Bank Fraud – A bank does not have a cognizable property interest in the accuracy of its financial records or an employee’s salary and bonus if the employee is otherwise doing the job they have been paid for, despite other conduct.
Bank executives Diana Yates and Dan Heine were each charged on one count of conspiracy to commit bank fraud under 18 U.S.C. § 1349 and twelve counts of making false bank entries under 18 U.S.C. § 1005. Specifically, the two had taken several steps to paint a false picture of the bank’s financial status by lying to the Board of Directors and shareholders, reporting false or misleading information on the performance of loans, and making unauthorized transfers of bank proceeds. They did not attempt to pay themselves or enrich themselves as a part of this scheme.
Throughout their jury trial, the Government argued that the defendants conspired to deprive the bank they worked for of three specific property interests: 1) the bank’s interest in accurate financial records, 2) the defendants’ own salaries and bonuses, and 3) the use of the bank’s funds. Yates and Heine were convicted on all charges and timely moved for a judgement of acquittal on the grounds that the Government’s theory of conspiracy was legally insufficient. The district court denied the motion, and the defendants appealed.
Reviewing the case de novo, the Ninth Circuit vacated all convictions for both defendants and remanded. The bank had no legitimate property interest in either the accuracy of its financial records or the pre-existing salaries being drawn by its employees—even if those employees were in fact trying to defraud it as well as doing their jobs—and so it would not be fraud to deprive it of those things. The Government relied heavily on these theories in the presentation of its case, and the district court did not correct the error in jury instructions or otherwise, and so the error is not harmless.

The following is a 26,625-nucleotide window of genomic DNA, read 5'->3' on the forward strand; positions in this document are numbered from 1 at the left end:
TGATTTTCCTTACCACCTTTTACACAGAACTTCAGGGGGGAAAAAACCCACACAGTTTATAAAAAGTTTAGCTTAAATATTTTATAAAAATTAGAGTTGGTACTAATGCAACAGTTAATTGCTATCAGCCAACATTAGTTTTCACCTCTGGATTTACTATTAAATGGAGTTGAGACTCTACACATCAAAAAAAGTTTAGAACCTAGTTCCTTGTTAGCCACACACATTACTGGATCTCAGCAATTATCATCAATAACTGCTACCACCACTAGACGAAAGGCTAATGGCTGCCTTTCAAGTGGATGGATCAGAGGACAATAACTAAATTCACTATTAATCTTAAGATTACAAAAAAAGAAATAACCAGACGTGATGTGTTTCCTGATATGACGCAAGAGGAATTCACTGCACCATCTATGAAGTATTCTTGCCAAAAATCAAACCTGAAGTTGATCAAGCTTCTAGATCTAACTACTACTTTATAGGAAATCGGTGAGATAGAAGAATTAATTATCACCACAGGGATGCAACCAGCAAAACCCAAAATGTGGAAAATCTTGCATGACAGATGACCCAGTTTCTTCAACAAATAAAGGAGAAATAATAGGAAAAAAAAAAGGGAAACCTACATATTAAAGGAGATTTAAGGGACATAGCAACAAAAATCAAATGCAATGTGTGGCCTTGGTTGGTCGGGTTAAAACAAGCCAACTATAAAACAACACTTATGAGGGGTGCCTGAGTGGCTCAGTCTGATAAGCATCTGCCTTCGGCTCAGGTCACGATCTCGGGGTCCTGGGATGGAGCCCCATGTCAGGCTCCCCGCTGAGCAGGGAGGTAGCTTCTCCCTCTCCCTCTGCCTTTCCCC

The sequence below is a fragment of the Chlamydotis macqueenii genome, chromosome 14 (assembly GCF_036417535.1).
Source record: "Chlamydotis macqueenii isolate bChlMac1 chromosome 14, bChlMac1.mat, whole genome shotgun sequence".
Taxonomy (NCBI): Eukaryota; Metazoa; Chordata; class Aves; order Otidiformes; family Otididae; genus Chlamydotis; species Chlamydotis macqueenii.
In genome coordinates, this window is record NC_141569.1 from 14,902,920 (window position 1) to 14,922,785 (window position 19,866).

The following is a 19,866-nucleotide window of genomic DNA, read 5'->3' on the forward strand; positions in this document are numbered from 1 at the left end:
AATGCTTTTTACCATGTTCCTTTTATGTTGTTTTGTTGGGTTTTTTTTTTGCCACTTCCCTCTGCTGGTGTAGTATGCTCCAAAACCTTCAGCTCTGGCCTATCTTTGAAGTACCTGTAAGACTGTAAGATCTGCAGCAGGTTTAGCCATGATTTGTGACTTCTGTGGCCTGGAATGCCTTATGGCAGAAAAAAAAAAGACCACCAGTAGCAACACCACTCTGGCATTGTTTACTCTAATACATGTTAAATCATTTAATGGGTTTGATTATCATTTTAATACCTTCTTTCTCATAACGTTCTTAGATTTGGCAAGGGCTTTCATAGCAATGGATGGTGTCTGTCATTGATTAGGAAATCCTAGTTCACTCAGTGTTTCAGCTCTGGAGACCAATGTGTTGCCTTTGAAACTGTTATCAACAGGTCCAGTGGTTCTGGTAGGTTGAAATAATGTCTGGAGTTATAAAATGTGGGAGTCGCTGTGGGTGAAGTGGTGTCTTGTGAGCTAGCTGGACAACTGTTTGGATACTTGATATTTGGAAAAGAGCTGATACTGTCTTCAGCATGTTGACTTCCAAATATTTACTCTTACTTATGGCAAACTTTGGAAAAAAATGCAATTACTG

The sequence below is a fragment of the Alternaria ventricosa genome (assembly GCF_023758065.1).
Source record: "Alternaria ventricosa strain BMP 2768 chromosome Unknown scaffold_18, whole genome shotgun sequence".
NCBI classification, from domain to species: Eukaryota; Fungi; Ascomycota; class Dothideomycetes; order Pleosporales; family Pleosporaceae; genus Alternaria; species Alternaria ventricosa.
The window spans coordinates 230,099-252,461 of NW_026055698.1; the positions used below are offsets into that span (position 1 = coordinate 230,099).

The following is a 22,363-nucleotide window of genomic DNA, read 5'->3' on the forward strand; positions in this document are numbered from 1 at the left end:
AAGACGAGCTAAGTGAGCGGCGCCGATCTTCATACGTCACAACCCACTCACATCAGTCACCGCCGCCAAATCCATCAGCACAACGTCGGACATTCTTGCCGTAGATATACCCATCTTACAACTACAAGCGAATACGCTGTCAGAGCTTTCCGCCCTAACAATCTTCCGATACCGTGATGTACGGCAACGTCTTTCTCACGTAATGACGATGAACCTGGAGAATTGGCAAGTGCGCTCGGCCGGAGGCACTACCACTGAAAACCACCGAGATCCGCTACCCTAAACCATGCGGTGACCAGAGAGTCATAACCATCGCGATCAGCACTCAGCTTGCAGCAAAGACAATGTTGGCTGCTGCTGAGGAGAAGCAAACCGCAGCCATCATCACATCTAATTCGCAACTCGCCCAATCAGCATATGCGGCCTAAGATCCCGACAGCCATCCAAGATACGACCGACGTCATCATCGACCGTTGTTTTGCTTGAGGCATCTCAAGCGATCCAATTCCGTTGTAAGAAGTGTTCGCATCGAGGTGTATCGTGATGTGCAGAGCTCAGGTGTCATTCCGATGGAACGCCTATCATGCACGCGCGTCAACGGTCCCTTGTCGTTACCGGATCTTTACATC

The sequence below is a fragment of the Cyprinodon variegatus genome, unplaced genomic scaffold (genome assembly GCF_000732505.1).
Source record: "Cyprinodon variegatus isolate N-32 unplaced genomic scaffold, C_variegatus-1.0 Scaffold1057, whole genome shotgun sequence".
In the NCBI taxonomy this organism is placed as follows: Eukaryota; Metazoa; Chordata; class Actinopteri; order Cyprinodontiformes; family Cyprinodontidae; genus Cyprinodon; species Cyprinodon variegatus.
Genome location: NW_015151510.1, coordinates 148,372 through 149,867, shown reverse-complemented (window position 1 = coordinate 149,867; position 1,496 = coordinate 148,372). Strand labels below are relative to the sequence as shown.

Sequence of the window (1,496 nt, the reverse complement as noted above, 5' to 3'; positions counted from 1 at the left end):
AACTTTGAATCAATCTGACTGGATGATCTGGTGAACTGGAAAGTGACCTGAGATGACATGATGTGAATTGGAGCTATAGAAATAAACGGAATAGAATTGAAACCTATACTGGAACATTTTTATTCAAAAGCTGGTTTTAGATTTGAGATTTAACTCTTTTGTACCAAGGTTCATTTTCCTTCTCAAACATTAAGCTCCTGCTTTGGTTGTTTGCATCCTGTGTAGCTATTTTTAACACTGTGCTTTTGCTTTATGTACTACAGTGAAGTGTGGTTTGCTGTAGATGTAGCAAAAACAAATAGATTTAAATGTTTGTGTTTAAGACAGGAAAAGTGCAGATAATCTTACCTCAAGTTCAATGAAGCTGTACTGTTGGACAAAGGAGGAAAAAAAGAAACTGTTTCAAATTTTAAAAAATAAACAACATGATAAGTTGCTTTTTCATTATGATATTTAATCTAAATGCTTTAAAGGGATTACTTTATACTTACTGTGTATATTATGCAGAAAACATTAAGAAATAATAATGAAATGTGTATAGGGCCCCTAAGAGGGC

With the invalidation of the conspiracy count, the other charges were also invalidated. The district court instructed the jury that they could find the defendants guilty of those charges as co-conspirators. Such an instruction is a valid statement of the law, but only when there is a cognizable conspiracy.
Judge Bress dissented, arguing that the majority mischaracterized the Government’s theory of conspiracy at trial.
Appeal from the District of Oregon
Opinion by Miller, joined by Berzon
Dissent by Bress
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